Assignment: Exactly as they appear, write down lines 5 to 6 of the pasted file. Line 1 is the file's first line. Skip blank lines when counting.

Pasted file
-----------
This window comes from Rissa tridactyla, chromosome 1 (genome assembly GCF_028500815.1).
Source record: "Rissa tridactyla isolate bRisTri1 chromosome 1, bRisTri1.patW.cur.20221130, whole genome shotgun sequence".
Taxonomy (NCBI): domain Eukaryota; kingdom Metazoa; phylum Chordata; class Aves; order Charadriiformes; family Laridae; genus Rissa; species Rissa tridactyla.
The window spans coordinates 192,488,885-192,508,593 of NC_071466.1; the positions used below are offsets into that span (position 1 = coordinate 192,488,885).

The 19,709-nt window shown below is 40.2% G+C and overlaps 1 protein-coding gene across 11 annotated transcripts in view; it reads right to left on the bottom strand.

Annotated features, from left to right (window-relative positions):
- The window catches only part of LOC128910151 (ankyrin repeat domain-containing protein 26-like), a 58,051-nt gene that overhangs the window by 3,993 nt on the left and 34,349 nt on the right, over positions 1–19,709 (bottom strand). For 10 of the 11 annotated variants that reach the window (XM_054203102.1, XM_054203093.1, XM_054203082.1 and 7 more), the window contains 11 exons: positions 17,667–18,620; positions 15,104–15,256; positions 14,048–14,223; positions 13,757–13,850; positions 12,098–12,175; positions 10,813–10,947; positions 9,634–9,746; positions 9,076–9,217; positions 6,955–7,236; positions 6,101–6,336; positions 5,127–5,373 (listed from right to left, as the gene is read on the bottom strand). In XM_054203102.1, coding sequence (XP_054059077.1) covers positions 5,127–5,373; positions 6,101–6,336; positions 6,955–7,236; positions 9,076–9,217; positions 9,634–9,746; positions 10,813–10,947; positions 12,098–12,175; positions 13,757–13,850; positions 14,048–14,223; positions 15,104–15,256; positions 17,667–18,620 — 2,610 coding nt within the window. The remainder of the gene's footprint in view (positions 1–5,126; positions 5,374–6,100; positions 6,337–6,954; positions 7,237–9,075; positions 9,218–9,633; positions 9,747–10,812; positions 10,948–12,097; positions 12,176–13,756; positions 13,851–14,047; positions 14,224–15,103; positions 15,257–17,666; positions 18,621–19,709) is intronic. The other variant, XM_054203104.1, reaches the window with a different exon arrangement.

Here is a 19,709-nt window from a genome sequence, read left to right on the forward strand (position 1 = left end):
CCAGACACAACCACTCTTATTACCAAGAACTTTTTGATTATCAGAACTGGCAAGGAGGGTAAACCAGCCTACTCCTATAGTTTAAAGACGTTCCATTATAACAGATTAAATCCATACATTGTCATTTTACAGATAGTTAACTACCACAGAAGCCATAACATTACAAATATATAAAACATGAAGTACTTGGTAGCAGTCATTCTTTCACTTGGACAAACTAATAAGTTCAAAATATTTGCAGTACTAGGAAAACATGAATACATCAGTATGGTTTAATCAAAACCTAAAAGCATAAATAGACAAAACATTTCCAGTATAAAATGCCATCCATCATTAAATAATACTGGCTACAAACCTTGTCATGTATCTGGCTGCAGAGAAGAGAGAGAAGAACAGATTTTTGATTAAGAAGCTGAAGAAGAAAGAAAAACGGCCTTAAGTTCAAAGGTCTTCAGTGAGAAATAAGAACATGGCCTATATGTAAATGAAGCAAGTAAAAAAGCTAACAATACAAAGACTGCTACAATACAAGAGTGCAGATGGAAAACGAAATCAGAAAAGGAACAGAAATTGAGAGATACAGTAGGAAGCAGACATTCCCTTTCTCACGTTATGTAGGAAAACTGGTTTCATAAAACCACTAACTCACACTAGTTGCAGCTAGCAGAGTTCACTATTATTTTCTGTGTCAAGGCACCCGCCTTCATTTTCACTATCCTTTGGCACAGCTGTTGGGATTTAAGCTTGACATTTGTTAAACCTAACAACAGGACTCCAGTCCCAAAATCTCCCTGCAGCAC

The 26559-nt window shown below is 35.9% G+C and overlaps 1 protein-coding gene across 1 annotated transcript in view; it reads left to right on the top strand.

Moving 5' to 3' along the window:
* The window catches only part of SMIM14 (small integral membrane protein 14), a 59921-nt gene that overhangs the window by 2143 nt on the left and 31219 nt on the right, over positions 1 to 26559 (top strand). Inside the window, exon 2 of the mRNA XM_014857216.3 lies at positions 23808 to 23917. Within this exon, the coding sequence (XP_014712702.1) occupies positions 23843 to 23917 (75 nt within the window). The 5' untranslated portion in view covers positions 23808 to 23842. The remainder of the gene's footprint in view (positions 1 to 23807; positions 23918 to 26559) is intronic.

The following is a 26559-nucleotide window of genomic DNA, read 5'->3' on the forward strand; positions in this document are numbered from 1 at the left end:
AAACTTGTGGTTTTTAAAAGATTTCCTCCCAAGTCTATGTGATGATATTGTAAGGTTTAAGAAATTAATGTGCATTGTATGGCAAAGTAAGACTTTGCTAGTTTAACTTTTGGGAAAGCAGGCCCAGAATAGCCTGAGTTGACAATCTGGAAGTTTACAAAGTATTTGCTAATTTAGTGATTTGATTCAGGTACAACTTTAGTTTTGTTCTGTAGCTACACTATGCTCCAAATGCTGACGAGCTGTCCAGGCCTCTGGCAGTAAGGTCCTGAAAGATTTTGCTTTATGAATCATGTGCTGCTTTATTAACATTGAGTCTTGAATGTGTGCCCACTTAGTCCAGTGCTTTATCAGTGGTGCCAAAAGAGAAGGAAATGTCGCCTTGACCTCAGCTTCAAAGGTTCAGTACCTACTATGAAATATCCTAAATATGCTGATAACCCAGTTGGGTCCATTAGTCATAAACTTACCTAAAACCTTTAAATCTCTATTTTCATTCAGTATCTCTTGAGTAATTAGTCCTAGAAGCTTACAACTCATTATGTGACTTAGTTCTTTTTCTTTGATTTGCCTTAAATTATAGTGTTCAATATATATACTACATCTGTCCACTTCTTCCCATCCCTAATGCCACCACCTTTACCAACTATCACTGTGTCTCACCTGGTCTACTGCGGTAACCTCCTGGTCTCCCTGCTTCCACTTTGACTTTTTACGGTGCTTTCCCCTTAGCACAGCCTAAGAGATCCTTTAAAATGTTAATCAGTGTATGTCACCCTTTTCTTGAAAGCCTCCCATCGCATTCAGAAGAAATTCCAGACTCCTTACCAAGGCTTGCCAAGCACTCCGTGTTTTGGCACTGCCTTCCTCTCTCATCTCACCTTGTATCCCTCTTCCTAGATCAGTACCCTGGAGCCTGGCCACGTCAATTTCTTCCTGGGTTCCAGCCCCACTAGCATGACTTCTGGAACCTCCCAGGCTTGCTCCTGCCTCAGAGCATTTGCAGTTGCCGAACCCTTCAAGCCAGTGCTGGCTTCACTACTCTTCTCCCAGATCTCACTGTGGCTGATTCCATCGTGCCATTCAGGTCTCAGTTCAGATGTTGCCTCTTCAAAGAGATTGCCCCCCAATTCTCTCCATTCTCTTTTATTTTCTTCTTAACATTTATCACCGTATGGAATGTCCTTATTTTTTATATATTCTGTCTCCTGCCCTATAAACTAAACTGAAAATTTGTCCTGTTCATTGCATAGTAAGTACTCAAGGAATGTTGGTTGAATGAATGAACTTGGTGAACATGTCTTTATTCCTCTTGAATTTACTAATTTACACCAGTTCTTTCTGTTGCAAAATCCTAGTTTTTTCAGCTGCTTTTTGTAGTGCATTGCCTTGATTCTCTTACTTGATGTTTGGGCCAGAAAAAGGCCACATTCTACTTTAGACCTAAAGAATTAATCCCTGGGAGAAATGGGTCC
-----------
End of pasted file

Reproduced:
The 19,709-nt window shown below is 40.2% G+C and overlaps 1 protein-coding gene across 11 annotated transcripts in view; it reads right to left on the bottom strand.

Annotated features, from left to right (window-relative positions):